Here’s a preview of upcoming improvements we are working on: a multi-platform wallet library to enable more rapid development of all platforms, enhanced privacy and security, and of course sidechain support throughout the platform. Extending GreenAddress to work with sidechains will mean you, as a GreenAddress user, will have the ability to manage not only bitcoin, but other assets and features that are coming online over the next months and years ahead as Blockstream and other developers establish new sidechain-based networks.

You could already experience the benefits of our collaboration with Blockstream: out of it came the novel and trustless nLockTime backup feature. Many other improvements are yet to come as a product of very exciting discussions we already had! We are extremely excited to solidify this relationship and continue evolving the space to the benefit of you and all our other valued users.

If you have any questions, please feel free to reach me at


Wishing you all the best,


Why Replace by Fee is Good for Bitcoin

tldr The reason we started GreenAddress was to provide a way of third party assured, zero-conf transactions: our customers have enjoyed since the service was launched.  RBF means these transactions won’t get stuck, and their bitcoin experience will be even smoother, even in the case of massive usage spikes.  For us and our customers, there is no downside, and only upside to this change, so of course we support it!
First, what is replace by fee (RBF)?

The short answer is that RBF is a mechanism to update a transaction that is not getting confirmed by miners because its fee is too low – the idea is to increase the fee to give miners an incentive to mine it.

The idea of RBF is quite simple, yet the topic is undoubtedly controversial as it makes something unreliably unreliable (and insecure) like zero-conf transactions reliably unreliable.

We have been advocating for RBF since as early as April 2014: the first time we publicly discussed RBF was when BitUndo was announced and when Peter Todd suggested miners should implement it. The reason we support RBF is simple:  transactions are constantly getting stuck (especially as blocks get fuller and fuller) and even if you use the state of art in terms of fee estimation, predicting spikes is unreliable at best. Inevitably, unconfirmed transactions for hours or even days will occur, which is incredibly frustrating for bitcoin users.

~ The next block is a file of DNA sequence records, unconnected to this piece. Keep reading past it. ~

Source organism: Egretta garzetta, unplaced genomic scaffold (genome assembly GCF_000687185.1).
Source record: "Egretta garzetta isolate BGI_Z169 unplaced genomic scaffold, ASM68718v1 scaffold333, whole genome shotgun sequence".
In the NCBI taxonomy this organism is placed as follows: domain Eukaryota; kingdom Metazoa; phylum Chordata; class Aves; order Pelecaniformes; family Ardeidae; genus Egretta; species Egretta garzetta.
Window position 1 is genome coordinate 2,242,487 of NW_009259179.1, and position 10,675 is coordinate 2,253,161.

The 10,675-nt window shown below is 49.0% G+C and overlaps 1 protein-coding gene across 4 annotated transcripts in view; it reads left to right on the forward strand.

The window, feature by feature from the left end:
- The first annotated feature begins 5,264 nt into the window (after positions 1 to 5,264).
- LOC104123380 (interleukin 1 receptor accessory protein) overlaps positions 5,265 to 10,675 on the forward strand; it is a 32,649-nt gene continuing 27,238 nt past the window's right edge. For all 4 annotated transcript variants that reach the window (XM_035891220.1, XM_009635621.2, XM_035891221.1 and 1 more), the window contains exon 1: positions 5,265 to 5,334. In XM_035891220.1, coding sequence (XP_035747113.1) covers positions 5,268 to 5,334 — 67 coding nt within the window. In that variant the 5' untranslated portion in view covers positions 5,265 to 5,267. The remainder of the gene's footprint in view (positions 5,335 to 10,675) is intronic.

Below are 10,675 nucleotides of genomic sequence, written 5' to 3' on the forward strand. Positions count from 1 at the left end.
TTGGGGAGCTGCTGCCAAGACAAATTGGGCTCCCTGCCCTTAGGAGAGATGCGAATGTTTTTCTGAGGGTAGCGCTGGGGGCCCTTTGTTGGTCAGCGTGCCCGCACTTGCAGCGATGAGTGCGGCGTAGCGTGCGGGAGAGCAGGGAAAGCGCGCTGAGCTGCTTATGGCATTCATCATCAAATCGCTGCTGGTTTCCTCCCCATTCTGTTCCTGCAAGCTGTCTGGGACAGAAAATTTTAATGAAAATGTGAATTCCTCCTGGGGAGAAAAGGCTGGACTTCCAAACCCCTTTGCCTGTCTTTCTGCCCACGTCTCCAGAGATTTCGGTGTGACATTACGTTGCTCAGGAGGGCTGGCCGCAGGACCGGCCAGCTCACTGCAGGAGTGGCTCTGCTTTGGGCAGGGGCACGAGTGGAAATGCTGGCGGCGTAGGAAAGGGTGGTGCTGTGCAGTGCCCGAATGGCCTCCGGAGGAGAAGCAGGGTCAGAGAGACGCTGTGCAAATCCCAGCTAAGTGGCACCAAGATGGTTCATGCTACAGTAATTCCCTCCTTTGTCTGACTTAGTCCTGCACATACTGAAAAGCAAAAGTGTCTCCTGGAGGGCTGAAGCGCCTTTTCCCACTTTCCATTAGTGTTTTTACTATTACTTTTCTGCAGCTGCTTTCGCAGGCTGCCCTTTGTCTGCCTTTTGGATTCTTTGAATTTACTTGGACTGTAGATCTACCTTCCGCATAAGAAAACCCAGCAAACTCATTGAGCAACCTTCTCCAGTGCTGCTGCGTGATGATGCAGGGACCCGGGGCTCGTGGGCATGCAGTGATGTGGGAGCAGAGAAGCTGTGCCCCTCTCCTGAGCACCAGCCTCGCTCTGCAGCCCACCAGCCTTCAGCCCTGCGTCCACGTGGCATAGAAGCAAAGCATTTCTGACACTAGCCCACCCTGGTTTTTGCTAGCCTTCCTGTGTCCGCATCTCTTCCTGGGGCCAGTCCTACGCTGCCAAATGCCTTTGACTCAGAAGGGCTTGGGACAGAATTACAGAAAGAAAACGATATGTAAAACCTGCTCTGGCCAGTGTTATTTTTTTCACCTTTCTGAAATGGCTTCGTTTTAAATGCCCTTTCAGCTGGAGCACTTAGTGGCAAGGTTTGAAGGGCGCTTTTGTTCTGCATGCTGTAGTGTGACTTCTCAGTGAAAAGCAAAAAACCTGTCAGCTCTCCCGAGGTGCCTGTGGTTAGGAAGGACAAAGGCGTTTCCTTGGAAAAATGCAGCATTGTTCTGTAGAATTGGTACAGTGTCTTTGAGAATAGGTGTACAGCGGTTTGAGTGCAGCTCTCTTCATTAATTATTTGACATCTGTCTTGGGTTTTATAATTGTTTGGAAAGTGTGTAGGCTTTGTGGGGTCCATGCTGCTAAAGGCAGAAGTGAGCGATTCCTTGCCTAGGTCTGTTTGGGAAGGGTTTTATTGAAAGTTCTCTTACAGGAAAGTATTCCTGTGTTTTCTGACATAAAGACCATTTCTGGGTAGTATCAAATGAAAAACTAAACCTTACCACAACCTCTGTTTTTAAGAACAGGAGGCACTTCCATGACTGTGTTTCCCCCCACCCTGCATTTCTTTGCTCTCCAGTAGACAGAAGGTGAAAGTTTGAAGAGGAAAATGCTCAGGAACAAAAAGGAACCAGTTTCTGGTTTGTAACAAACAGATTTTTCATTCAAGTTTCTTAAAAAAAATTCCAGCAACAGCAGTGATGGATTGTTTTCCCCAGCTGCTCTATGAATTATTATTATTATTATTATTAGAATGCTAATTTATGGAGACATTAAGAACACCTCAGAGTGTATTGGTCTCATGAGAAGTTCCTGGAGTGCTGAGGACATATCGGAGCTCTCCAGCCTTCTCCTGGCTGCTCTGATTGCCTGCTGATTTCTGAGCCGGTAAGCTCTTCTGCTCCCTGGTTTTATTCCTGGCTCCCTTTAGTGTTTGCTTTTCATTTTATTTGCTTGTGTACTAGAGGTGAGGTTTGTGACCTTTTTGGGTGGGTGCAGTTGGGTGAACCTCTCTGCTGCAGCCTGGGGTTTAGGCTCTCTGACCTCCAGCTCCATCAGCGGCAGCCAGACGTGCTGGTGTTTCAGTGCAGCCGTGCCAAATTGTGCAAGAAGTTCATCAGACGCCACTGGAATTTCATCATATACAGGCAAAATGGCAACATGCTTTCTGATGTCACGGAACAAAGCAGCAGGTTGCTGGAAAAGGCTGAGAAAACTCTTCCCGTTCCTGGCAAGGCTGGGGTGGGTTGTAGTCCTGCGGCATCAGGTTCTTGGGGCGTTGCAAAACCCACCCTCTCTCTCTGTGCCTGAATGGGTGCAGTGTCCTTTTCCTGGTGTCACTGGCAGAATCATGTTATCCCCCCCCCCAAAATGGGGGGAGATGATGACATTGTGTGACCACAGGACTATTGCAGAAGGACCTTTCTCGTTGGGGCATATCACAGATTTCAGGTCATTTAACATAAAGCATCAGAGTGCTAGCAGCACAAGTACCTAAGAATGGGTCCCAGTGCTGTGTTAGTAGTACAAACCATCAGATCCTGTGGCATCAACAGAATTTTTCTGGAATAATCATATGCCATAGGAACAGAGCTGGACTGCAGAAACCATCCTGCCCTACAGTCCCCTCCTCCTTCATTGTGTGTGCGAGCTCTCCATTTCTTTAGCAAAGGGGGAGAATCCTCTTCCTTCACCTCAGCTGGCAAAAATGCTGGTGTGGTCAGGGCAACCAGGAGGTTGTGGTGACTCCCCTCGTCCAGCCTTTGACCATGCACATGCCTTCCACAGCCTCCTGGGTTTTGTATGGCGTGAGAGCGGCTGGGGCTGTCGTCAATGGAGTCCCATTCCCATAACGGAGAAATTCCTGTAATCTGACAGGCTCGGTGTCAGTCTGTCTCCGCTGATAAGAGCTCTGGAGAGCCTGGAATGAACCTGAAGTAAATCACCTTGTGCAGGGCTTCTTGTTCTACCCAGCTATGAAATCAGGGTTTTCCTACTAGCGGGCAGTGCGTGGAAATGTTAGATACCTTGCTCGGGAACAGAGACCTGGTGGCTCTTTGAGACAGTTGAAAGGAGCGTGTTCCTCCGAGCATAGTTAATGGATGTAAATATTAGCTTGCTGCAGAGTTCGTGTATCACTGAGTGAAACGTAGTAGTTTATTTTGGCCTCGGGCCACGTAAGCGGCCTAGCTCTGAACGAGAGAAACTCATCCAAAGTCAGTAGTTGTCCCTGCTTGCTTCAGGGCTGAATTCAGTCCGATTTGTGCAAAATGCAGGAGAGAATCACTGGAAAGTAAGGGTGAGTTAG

We think RBF is inevitable and can’t be prevented, as it is not a consensus rule but a mere mining policy: miners can decide at any point in time to support RBF (just like they can decide to mine an empty block) without any need for anyone to agree. This makes accepting zero-conf an especially risky business as miners have a strong economic incentive to support RBF (increased fees!) and some have been known to take advantage of their position in the past.

RBF and vandalism?

Many have been saying that RBF (also known as Full RBF) is vandalism, as it breaks some unsupportable use cases by making them reliably unreliable. This is true to a certain extent; however, we always believed that one should always think adversarially and avoid relying on zero-conf, because if something can go wrong it inevitably will. We are also worried that perceived  tacit consent of zero-conf would lead to an increase of adoption, which once attacked could be disastrous to the Bitcoin industry as a whole.

How many types of RBF exist?

There’s three types of RBF that have been largely discussed in the last few years:

  • Full RBF (most controversial)
  • First Seen Safe RBF (bad user experience or bad privacy)
  • Opt in RBF (best of both worlds)

We already discussed Full RBF above so we’ll talk about the other two now.

First Seen Safe RBF (FSS RBF) is a way to support RBF without the  perception of vandalism: allow people to update stuck transaction, but without the ability to change or remove any of the inputs and outputs. Users are only allowed to add new inputs to increase the fee (and new outputs as necessary).

While this sounds great, in practice it is quite bad because every FSS RBF update increases the amount of coins stuck and always requires users to have multiple unspent transaction outputs (UTXOs), but a large part of users have only one (and even if they had more, they wouldn’t want to tie up more and more of them as they attempt to update a transaction fee). Unfortunately, we can’t increase the fee by decreasing the change amount as miners have no idea which output(s) are change. While users could let miners know by flagging the change this, would be an incredibly reckless idea as it would harm privacy for all participants in the space – even when RBF is not used.

Welcome Opt In RBF

Screen Shot 2015-12-09 at 10.22.11

Recently Bitcoin Core has merged Opt-in RBF, which will be part of the 0.12 release scheduled to be released in the upcoming months. What is it? It’s a way to make RBF opt in, that is, transactions will have to be flagged in order for RBF updates to work (using an unused field in transactions called nSequence). This way, recipients can instantly detect the transaction is updatable (just like they can currently detect a fee being too low for a timely confirmation).